Iran is a powerhouse of entrepreneurship in MENA region due to strong demographics, large-scale growth potential and high-end technological infrastructure.

Iran is a powerhouse of entrepreneurship in MENA region due to strong demographics, large-scale growth potential and high-end technological infrastructure. Such positive environment has been curtailed by the notorious sanctions imposed globally on the Iranian economy. The lift of sanctions in 2016 by P5+1, however, has changed the perception to this particularly substantial market, and paved the way for an increasing interest of foreign investors to tap into unrivalled returns and opportunities both in public and private markets. Such drive has also facilitated formation of an ever-expanding ecosystem of private equity, venture capital, entrepreneurship and start-ups.

Fintech industry has not been immune to this shift to a higher ground.  The interest towards rising fintech industries is an eye-catcher alongside other innovative ideas.  There are now ten accelerator programs such as Avatech, Dmond, Trigup; three venture capital investment companies; five venture capital funds such as Sarava, Shenasa and Rahnema, and two angel networks, Avaangels and Karaya. Iratel, Griffon and PSIG has created venture capital arms to invest in tech companies. An idea exchange has been created to facilitate information and updates across the board. Various fintech businesses have drawn investments ie Fanap, ISC, eFarda, Tosan and others. Availability of sector-focused funds and varying scope of fintech firms is an indicator that the more has yet to come.  It is however not quite easy to map the industry around numbers. A country-wide database seems to be very relevant to eloquently identify the fact-based potential in Iranian fintech landscape.

Below are some of the highlights to consider for the Iranian fintech market:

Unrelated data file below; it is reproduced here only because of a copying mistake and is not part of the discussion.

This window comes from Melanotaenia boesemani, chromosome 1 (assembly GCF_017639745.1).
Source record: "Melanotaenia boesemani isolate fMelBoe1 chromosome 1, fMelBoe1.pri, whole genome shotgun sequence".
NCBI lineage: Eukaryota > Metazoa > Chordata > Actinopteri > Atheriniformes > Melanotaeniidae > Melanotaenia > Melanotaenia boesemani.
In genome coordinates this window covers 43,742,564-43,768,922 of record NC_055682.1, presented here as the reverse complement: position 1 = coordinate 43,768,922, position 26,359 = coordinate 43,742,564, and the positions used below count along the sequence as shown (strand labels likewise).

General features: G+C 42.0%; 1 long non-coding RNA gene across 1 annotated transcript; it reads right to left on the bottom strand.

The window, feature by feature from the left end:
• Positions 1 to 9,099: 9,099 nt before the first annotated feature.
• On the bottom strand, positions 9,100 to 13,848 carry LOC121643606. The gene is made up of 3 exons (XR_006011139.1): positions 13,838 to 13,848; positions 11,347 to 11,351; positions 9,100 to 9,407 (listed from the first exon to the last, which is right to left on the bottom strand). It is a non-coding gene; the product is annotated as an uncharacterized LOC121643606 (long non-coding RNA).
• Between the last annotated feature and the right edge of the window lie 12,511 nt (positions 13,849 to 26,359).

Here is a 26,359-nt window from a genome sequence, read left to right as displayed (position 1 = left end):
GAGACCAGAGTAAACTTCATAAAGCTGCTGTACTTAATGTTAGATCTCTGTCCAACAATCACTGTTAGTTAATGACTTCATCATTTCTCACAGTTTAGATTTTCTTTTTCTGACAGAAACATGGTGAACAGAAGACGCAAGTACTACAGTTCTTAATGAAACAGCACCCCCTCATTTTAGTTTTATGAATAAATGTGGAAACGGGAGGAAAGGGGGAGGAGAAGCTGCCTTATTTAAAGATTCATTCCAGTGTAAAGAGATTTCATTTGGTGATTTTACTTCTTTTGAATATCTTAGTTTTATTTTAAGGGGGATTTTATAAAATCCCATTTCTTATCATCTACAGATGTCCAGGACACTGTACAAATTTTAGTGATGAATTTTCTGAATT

Regulation: Lack of an authorized fintech body and an integrated regulatory framework is a backdrop. Central Bank of Iran has recently announced that it is engaged in a comprehensive framework to regulate fintech industry in the country. This is a look-forward to development.

Technology Leverage: In the sanctions-era, technology companies have emerged to sustain domestic financial services. Such technology and software houses are there out in the market empowering banks, insurance companies, brokers and other players. Impromptu emergence of such operators have helped building know-how, professionalism and innovation in the country. It is why transition to fintech mindset might prove to be easier in dimensions such as P2P payments, P2P loans, remittances, crowd funding, microloans, e-wallets, robo-advisory, trading, data analytics and personal finance.

Efficiency: Low-cost and high-caliber workforce is a clear advantage. Broad availability of quality engineers and developers is an added value.

Banks: Banking services are available throughout the country towards widespread branches even in small towns. Banks however need to be upgraded technologically given the appetite towards online banking. Use of smart phones among youth is a catalyst to switch to mobile banking. There is a compelling reason for banks to collaborate with fintechs to lever on innovation, agility and flexibility.

Trading: Capital markets are liquid and widely participated by individual investors. Trading culture is embedded and shored up by brokerages. Algorithms and product diversification will prevail the local markets as the foreign funds are drawn into competitive returns. Investment advisory is expected to convert into online space with more robotic and speed-based technology involved. It is very likely to see fintechs in capital markets towards deployment of technology, AI and big data.

Challenges: Despite upsides, some challenges remain in effect. Merits of fintechs are not entirely discovered by market participants. Banks are yet to be fully linked with the global system. Swift integration is slow, and seriously undermines money transfers across the border. Regulatory framework requires alignment. Accounting rules need to be brought updated. Foreign ownership in firms is subject to constraints. Political pressures on the country are not completely lifted.

Similar to many other countries, Iran is experiencing an appetite towards fintech products and operations. Such appetite is counter-weighted by various challenges. There is however a need to educate the regulators, banks, investors and fintechers towards a healthy development of the fintech market.

FintechPark is organizing a fintech conference in Tehran in May 2017, first of its kind in the country. Such event will help all interested parties to grasp a better understanding of the market, potential and challenges. Stay tuned for updates. Look forward to seeing you there!

For questions and inquiries:

*Mehdi Shahbazi is the Iran Country Lead of FintechPark.
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